This teen time-travel thriller to prehistoric Africa is a thought-provoking parable that is both a gripping suspense story and a provocative looked at our species and its place on Earth. When Nick Brynner stumbles on a time wormhole and finds himself in a mysteriously deserted village, he is saved from a bizarre living gargoyle by fellow teen Eleanor Terrell. The two ultimately find themselves the tools of an alien race and in search of the genetic Adam and Eve among our prehistoric ancestors. The two are forced to become the reluctant guardians and judges of the future of humanity. "The Murder of Adam and Eve" is a survival story, coming-of-age story, love story, and a provocative suspense novel that wrestles with our planet's biggest questions - on the savanna where Man was born.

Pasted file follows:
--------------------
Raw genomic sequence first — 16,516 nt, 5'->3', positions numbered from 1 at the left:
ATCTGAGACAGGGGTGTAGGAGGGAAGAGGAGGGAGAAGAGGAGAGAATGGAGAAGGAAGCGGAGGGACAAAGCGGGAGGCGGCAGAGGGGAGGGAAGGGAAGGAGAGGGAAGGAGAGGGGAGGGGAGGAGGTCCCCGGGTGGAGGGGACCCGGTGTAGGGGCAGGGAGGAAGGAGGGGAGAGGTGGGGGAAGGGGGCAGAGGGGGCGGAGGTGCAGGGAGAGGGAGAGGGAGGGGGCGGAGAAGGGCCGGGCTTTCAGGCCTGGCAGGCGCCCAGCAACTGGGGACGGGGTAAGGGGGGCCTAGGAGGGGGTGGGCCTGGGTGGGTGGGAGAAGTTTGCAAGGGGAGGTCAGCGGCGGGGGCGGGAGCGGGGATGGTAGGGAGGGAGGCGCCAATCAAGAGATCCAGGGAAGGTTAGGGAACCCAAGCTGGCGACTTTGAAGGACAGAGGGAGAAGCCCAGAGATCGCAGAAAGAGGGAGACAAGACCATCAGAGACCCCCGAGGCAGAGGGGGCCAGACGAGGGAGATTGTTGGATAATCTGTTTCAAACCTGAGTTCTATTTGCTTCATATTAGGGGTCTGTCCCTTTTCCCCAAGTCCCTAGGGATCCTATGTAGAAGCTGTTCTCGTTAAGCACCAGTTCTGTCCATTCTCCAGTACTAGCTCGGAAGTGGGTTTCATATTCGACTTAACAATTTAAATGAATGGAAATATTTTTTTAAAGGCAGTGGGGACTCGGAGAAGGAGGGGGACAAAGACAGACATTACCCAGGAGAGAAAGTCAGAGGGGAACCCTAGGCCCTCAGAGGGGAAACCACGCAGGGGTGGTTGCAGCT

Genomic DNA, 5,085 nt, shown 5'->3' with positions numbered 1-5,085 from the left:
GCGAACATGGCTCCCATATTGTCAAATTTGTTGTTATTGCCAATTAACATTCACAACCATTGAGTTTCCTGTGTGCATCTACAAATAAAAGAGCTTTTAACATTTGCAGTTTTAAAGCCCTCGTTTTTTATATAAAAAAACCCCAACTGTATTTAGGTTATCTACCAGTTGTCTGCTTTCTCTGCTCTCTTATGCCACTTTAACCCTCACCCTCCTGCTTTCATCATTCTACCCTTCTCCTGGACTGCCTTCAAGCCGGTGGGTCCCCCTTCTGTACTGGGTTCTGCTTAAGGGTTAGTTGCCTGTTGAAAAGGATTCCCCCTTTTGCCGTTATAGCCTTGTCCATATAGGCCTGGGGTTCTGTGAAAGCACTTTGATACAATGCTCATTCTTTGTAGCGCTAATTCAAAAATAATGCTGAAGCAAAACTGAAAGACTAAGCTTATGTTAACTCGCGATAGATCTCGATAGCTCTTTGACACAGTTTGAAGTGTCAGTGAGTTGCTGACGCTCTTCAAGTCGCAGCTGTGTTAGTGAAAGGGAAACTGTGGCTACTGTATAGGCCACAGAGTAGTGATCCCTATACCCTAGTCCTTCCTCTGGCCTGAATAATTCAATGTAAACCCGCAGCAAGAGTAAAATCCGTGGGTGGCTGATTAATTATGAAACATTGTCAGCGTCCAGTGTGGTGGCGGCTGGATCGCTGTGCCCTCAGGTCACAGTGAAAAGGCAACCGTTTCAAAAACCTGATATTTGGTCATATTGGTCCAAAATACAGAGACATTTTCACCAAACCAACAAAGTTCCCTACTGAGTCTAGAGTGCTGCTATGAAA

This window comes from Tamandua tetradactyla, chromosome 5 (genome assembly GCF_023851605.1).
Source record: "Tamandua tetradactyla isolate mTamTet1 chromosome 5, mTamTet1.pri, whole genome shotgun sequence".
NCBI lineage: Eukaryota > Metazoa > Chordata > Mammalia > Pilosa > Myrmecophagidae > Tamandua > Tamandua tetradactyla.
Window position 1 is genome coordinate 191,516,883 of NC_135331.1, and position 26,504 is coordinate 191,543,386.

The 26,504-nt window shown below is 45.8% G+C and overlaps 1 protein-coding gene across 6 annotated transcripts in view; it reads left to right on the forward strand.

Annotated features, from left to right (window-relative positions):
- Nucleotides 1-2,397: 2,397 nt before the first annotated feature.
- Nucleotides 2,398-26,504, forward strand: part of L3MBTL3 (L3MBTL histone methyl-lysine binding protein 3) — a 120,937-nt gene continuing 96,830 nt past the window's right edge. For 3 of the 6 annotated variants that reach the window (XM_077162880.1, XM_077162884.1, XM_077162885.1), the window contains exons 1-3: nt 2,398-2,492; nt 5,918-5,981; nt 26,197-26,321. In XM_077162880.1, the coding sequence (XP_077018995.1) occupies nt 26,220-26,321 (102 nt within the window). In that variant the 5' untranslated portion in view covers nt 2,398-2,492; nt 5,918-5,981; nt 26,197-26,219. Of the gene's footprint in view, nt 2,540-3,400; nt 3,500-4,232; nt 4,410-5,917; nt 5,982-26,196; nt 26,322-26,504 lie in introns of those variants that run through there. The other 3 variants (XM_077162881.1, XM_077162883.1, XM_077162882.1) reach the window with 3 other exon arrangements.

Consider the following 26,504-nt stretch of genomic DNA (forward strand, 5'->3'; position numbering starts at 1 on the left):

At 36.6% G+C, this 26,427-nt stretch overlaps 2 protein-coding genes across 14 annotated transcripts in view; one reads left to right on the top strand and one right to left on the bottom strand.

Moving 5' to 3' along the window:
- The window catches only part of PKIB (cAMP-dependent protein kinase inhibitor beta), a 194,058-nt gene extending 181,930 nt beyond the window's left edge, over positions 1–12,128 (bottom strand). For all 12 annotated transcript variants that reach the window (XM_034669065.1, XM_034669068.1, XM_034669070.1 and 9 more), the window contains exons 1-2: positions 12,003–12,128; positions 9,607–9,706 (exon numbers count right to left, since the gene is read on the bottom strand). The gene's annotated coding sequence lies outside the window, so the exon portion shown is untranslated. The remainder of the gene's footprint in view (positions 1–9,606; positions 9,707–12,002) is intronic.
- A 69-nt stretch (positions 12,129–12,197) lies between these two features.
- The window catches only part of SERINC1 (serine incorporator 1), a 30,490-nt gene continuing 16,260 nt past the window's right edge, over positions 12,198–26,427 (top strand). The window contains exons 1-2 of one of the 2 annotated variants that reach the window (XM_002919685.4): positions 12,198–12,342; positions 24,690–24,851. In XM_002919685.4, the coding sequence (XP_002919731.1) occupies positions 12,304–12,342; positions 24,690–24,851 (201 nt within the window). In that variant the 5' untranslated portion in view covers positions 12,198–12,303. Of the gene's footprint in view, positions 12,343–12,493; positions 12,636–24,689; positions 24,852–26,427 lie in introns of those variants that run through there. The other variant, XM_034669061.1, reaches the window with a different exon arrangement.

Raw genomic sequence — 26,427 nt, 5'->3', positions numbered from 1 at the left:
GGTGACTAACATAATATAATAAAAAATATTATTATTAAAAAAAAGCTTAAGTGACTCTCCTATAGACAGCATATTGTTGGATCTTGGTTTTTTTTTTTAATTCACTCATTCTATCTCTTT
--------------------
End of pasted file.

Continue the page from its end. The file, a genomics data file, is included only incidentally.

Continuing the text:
Since antiquity, one story has stood at the center of every conversation about men and women. One couple has been the battleground for human relationships and sexual identity. That couple is Adam and Eve. Yet instead of celebrating them, history has blamed them for bringing sin, deceit, and death into the world. In this fresh retelling of their story, New York Times columnist and PBS host Bruce Feiler travels from the Garden of Eden in Iraq to the Sistine Chapel in Rome, from John Milton's London to Mae West's Hollywood, discovering how Adam and Eve should be hailed as exemplars of a long-term, healthy, resilient relationship. At a time of discord and fear over the strength of our social fabric, Feiler shows how history's first couple can again be role models for unity, forgiveness, and love. Containing all the humor, insight, and wisdom that have endeared Bruce Feiler to readers around the world, The First Love Story is an unforgettable journey that restores Adam and Eve to their rightful place as central figures in our culture's imagination and reminds us that even our most familiar stories still have the ability to surprise, inspire, and guide us today.